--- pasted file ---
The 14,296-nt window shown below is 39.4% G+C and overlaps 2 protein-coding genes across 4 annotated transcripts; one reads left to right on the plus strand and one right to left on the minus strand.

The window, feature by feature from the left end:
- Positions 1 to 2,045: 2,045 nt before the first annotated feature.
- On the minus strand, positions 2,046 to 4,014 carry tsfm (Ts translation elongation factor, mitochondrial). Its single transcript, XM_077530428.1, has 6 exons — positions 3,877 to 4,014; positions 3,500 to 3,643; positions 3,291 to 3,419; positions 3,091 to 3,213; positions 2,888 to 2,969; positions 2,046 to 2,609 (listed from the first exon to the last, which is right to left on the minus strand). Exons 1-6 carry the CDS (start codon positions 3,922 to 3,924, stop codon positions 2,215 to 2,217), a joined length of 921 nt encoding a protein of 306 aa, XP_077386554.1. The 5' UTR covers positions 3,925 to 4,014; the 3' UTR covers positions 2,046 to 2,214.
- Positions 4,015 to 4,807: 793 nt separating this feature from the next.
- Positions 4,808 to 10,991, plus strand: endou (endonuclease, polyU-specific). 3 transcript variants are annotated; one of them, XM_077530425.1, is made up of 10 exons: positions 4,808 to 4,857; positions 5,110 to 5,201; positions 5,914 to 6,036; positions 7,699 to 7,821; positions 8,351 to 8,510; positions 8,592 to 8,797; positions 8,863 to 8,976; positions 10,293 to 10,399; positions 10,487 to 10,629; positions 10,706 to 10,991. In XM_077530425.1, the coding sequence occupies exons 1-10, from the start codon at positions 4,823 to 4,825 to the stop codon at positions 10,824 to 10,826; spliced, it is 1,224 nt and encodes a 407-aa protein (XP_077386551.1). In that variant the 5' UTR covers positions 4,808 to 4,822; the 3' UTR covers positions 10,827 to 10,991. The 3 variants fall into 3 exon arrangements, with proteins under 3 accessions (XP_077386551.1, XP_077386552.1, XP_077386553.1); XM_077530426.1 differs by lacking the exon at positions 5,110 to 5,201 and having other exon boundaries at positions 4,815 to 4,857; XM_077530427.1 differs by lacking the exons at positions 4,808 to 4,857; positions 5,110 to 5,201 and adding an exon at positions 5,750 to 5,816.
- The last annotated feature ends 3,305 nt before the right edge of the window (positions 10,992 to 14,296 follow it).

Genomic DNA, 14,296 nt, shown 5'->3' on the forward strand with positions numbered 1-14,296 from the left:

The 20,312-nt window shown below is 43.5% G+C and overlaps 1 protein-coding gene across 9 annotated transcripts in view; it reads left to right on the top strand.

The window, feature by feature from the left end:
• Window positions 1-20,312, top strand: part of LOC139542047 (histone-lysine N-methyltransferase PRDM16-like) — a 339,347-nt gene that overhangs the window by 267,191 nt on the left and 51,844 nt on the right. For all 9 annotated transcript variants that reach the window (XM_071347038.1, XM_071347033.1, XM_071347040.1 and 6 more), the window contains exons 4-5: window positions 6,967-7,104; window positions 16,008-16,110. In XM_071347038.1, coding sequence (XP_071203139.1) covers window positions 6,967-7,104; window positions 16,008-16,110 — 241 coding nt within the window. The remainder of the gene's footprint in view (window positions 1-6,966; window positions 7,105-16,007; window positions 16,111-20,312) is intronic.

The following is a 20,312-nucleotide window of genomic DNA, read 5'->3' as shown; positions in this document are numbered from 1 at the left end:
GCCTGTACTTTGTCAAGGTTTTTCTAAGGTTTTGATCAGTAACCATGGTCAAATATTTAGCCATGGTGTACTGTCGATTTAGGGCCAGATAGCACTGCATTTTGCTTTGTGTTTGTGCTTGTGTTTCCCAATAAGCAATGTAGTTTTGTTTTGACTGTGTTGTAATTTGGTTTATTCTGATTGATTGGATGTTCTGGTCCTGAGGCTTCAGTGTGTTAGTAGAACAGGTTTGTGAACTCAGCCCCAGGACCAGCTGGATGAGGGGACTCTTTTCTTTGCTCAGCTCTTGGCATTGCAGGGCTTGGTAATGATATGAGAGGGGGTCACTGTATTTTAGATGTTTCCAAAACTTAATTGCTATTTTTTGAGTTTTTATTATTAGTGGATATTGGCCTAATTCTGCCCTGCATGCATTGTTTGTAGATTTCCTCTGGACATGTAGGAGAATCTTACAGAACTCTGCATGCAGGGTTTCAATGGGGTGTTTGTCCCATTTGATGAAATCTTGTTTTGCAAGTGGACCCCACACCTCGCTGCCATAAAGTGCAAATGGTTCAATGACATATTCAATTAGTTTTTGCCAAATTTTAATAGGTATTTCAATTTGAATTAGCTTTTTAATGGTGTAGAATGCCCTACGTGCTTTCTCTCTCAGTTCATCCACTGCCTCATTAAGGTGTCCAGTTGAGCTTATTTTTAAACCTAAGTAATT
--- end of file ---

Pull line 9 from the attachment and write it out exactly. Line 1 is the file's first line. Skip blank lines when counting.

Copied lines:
The 20,312-nt window shown below is 43.5% G+C and overlaps 1 protein-coding gene across 9 annotated transcripts in view; it reads left to right on the top strand.